Author: Teresa O’Connor is a Master Gardener with the Ventura County Cooperative Extension. For more information on the Master Gardener program, contact 805/645-1455.
    Insects and mite pests can cause havoc in a rose garden. They can blacken leaves, chew blossoms and leaves, distort blossoms and cause leaves to stipple or yellow. Pests can even make rose canes die back. That’s the bad news.
    The good news is many rose owners maintain strong, healthy plants bursting with blossoms, with little to no insecticides. This is especially true of VenturaCounty’s dry interior valleys. The secret lies in selecting the right varieties for your area, tolerating minor insect damage and adopting good gardening practices.
    Number-One Nuisance: Among roses, aphids are the most common pest. These hungry insects feast on rapidly growing plant parts such as buds and shoots, especially in spring and early summer. In moderate to high levels, aphids secrete large amounts of honeydew, which can cause a sooty mold that blackens leaves. In very high levels, aphids can kill rose buds or reduce flower size.
    Tackle aphids before they become a serious problem. First, wash aphids off plant with a strong stream of water early in the day, so the foliage dries before evening. If that doesn’t work, try insecticidal soaps or neem oils, which only moderately affect the aphid’s natural enemies.
    Fortunately, aphids have many natural enemies, including lady beetles, green lacewigs and parasitic wasps. Control ants around your roses with sticky barriers on canes to encourage more lady beetles. If you purchase lady beetles at the nursery, mist beetles and plants with water before releasing the insects. For best results, release beetles at dusk and place them on canes at the base of plants. Don’t be surprised when most fly away, especially after the aphid population is reduced.
    Stippled or Yellow Leaves: Are your leaves bleached or stippled, with webbing? You may have spider mites. Often when the spider mites’ natural enemies have been killed by broad-spectrum pesticides, these tiny mites will increase in number. To reduce this pest, wash leaves periodically. If stronger controls are needed, try insecticidal soap, horticultural oil or neem oil.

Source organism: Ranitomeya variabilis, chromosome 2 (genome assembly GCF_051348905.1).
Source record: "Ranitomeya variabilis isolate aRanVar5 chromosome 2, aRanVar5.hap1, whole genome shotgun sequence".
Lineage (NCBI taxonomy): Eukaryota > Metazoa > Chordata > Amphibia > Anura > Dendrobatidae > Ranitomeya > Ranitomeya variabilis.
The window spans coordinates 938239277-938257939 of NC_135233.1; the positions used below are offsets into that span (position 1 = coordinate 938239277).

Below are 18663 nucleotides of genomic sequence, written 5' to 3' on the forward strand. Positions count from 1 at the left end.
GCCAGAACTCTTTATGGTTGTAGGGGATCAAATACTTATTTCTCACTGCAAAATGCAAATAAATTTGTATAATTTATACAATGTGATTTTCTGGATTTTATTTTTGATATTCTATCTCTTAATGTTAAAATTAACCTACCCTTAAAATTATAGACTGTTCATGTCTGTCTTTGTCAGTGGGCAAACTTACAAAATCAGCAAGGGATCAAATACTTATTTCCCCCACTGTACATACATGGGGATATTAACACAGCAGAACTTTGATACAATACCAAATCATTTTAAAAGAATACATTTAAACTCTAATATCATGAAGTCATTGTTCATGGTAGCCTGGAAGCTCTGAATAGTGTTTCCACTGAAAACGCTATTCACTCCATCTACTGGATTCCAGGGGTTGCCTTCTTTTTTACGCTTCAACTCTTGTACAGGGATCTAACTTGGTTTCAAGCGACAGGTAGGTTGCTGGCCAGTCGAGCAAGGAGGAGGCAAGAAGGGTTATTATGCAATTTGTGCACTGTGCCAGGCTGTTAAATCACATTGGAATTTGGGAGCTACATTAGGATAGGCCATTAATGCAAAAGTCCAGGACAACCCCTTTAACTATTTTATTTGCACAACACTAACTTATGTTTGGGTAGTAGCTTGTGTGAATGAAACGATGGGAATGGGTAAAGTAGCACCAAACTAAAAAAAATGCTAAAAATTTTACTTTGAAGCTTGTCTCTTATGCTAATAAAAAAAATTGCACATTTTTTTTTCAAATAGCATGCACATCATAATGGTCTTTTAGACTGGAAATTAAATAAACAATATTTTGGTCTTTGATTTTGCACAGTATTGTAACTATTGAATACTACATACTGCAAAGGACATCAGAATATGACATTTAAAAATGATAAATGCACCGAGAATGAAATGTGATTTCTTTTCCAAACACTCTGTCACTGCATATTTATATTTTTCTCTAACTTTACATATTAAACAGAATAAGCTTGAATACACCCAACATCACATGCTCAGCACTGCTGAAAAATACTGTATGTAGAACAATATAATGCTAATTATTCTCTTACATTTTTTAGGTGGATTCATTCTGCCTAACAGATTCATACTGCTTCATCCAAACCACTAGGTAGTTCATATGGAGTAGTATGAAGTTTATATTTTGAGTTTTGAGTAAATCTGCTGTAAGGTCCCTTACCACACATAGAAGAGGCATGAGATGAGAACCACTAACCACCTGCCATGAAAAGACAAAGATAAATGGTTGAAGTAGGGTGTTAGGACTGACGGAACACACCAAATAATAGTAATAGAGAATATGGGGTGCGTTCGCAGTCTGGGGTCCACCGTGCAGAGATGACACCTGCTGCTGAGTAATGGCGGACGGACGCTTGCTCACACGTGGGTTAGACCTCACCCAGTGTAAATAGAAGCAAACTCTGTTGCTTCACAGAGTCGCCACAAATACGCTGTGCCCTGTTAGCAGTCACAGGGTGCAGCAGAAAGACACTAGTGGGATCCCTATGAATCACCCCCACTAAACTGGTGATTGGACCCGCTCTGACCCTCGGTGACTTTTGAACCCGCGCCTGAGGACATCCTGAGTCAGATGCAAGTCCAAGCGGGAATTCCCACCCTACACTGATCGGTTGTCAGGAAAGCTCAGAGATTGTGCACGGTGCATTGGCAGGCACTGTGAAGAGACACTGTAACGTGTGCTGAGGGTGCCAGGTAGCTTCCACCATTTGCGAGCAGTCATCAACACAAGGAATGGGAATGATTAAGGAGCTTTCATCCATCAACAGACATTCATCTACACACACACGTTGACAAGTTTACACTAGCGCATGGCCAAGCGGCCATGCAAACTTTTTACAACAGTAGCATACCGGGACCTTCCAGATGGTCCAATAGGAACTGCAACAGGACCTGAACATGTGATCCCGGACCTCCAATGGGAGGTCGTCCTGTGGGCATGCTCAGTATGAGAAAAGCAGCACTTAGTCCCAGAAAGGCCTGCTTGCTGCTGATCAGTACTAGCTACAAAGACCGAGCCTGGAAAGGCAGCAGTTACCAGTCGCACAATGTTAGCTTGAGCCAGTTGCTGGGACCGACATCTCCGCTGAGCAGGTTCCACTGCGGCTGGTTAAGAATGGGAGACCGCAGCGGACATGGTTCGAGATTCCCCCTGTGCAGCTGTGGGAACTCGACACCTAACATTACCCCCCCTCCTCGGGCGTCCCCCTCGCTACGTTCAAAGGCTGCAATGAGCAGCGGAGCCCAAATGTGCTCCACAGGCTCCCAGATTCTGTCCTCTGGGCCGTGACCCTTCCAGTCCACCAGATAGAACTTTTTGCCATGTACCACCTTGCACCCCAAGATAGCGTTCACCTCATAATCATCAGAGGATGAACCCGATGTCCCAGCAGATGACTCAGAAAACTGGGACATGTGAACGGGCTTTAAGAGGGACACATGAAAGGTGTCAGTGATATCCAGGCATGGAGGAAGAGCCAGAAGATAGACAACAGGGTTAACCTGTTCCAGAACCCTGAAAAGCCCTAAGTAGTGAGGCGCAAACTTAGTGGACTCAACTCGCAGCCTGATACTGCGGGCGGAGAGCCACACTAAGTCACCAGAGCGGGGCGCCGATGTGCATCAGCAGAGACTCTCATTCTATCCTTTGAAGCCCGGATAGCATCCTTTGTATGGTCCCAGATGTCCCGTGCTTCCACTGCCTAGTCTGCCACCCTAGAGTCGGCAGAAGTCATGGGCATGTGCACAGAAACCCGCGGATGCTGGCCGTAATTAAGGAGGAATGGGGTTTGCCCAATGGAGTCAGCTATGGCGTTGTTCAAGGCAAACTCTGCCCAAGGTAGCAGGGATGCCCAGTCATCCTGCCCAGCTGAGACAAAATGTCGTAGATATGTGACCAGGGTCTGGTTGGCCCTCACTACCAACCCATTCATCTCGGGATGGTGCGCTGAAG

In some areas, rose leafhoppers can be a problem. The stippling is larger in this case, and there is no webbing on the leaves’ undersides. Insecticidal soap will help.
    Distorted Blossoms: If blossoms become distorted or streaked with brown, the culprit may be thrips. These tiny yellow or black insects prefer fragrant, light-colored or white roses. They also like numerous rose bushes planted together, because this provides a continuous-blooming habitat for their dining pleasure. To reduce these pests, clip and remove spent blossoms regularly.
    Chewed Blossoms and Leaves: Several pests chew flowers and leaves – from Fuller rose beetles that leave ragged edges on leaves to leafcutter bees that cut semicircular holes. Rose slugs look like tiny caterpillars, but are the sluglike larva of a sawfly. Young rose slugs can skeletonize lower leaves, while larger ones can chew large holes. A strong stream of water or insecticidal soap will help reduce these pests.
    Dead Rose Canes: Flatheaded borers lay eggs on diseased and stressed rose canes. The white larvae can kill canes or an entire plant. Another pest is the raspberry horntail, which also lays eggs on rose plants. The larvae can cause canes to wilt and die in spring, reducing the second bloom cycle. Scale insects cause small, grayish, round to oval encrustations on rose canes. For all these pests, remove and destroy any infested plant material. Insecticidal soap on remaining canes helps protect plant from further damage.
    Gardener’s Friends: Minute pirate bugs, lacewigs and lady beetles are some of the natural predators of rose pests. Keeping a healthy garden, encouraging plant diversity among your roses and tolerating minor insect damage can go a long way towards attracting more of these natural enemies.
    More Help: Want more rose gardening tips? The University of California Division of Agriculture and Natural Resources has information on beneficial insects as well as common rose pests and mites (Pest Notes, Publication 7466). Visit www.ipm.ucdavis.edu for a copy.
    Free gardening advice is available by calling the Master Gardener Helpline at 805/645-1455. The helpline is staffed Tuesdays and Thursdays, 1-4 p.m.
    Author: Teresa O’Connor is a Master Gardener with the Ventura County Cooperative Extension. For more information on the Master Gardener program, contact 805/645-1455.
  • Kor24924493
    on Oct 12, 2017

    Pray for them--they have gone to a better place.
  • Carey
    on Oct 13, 2017

    You might have to do this daily for a while or at least every time it rains, but spray them with a mixture of Water with dish soap. It makes the leaves taste terrible and the bugs will leave them alone. Slugs can do a real number on plants and if that is your problem, you might want to put out slug bait as long as you don't have pets to worry about. I put a toilet paper tube wrapped with foil around a plant to protect it from an unknown critter some years ago and it saved my clematis from constant eating before it even got out of the ground. Soap spray made the potato bugs literally leave my potato plants at a run! I watched them go after I sprayed them.